SC notice to govt on PIL on defense procurement

The petition, filed by a group of lawyers, asks the Supreme Court to issue directions to the Union government to phase out obsolete equipment being used by the armed forces.

sc01 (6) (221 x 131)The Supreme Court of India has asked the Union government to respond to a Public Interest Litigation (PIL) petition that has questioned the state of defense equipment and the process of acquisition.

The Court issued notices to the respondents, last week, who include the three service chiefs, defense secretary, and finance secretary, to respond to the petition in four weeks.

The petitioners, a group of Supreme Court lawyers, have asked the court to order the phasing out of ‘all obsolete, malfunctioning, and outdated aging naval warships, submarines, arms, artilleries and other allied equipments/goods which are being used by the defense forces for saving the lives of officials and jawans of the arms forces who frequently became victims of unwarranted accidents which could have been prevented if action would have been taken in advance to remove obsolete equipments’.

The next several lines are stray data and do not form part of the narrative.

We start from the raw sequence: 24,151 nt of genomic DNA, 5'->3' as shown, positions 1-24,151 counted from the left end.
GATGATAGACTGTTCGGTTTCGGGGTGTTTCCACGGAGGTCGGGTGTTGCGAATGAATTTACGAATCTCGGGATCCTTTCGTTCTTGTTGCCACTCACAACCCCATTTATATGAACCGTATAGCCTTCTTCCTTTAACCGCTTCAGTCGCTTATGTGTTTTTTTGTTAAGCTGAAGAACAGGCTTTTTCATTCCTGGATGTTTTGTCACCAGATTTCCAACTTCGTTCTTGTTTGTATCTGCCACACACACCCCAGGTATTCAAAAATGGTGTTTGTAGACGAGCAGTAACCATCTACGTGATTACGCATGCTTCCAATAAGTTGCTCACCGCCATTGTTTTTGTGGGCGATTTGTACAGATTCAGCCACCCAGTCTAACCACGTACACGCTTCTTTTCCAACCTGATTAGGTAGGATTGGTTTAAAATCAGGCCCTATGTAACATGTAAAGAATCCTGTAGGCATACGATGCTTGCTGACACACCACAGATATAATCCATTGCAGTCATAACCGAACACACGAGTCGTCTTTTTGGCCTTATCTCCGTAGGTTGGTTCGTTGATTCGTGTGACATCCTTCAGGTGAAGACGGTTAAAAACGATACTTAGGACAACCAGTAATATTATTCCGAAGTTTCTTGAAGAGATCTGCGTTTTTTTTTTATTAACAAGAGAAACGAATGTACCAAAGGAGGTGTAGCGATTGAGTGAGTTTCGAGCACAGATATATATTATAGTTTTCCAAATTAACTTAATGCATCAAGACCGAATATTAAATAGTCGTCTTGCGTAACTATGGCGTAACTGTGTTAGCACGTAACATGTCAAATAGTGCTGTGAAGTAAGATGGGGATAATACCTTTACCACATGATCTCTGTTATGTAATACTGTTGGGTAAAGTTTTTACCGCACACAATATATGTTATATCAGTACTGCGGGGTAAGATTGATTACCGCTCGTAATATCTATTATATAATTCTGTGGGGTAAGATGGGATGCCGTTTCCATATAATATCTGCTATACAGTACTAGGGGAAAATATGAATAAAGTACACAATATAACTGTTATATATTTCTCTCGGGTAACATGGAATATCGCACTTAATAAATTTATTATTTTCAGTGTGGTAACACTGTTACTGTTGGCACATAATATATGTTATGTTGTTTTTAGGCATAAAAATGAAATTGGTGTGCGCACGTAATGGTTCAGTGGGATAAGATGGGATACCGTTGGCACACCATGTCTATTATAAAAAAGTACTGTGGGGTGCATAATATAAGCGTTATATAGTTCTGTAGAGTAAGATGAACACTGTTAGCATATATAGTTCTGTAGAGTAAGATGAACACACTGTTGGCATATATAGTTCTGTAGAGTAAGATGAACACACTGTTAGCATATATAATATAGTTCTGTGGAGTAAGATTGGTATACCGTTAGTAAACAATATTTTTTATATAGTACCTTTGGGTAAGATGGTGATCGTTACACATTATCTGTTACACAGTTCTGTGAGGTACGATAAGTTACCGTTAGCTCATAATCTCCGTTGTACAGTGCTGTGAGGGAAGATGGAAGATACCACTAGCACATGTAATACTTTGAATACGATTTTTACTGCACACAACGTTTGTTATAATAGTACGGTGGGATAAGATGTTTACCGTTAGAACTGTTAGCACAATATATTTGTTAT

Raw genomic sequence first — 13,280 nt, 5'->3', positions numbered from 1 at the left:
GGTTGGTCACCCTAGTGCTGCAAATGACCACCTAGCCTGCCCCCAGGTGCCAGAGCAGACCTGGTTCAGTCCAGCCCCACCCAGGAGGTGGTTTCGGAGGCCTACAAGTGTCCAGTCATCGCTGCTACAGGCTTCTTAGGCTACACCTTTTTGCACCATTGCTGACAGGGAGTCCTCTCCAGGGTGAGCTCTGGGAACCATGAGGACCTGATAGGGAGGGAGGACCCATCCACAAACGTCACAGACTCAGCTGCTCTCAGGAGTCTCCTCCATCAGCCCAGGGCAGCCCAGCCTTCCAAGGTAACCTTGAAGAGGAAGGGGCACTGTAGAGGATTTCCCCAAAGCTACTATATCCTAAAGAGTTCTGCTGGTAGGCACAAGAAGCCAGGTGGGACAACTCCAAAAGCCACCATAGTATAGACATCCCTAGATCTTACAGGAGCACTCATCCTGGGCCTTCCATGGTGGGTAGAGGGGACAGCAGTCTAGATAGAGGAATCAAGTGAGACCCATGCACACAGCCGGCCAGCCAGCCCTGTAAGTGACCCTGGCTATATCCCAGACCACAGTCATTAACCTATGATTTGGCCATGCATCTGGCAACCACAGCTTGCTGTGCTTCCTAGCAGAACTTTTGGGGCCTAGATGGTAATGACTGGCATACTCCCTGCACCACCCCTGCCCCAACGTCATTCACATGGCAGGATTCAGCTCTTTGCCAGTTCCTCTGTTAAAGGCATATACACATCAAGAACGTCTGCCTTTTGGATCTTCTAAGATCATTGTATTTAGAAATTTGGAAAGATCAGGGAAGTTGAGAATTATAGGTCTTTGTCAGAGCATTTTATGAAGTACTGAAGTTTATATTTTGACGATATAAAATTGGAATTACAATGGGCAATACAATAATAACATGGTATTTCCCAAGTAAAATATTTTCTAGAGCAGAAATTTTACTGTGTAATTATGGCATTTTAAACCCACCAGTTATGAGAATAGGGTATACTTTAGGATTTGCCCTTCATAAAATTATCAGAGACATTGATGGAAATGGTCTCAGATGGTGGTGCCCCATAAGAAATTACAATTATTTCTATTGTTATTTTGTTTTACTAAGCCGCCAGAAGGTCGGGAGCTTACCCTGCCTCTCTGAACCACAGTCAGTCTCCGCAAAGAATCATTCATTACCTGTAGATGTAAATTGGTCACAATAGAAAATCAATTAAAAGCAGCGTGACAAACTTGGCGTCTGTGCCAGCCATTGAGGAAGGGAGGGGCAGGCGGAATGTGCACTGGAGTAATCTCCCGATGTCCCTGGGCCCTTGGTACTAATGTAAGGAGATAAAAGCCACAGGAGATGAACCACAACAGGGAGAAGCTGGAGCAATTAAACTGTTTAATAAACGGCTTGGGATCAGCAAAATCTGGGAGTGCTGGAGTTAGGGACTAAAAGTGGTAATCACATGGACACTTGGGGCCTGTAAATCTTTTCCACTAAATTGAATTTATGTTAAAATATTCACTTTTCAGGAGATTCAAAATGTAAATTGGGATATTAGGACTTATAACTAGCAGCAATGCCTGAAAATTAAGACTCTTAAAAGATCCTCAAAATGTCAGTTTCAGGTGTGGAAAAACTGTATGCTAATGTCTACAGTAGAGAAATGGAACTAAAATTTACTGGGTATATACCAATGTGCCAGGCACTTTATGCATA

Claiming that ‘India’s military is, literally, on the verge of breakdown’, they have also asked the Court to issue orders to the respondents to ‘prepare a clear, transparent and hassle free Scheme/ Guidelines for procuring arms, ammunitions, artilleries, front line warships, submarines and allied defense equipments and also for the manufacturing and producing same indigenously to ensure that the armed forces of the country should not suffer incapability in competing with other neighboring countries, on account of non availabilities of the aforesaid items’.

While mentioning the series of recent accidents suffered by the Indian Navy, Admiral DK Joshi’s resignation, allegations of misconduct in procurement and delayed acquisitions, the petitioners submitted that ‘the Armed Forces in India have became the slaves of several Defense Procurement Bodies, several Defense Procurement Procedure of 2001, 2002, 2003, 2004, 2005, 2006, 2007, 2008, 2009, 2010, 2011, 2012 and 2013, Defense Procurement Manual (running into 2000 pages), Indian Defense Offset Policy and the CVC guidelines etc. resulting into non procurement or manufacturing of any armament, ammunition, artilleries, frontline warships, submarines and allied defense equipments making the forces lame and non striking and encouraging the enemies, militants and terrorist encroaching Indian borders.’

Finally, the petitioners have asked the court to order the respondents to refrain from procuring ‘obsolete arms and other allied items which are being used by the armed forces in future’.

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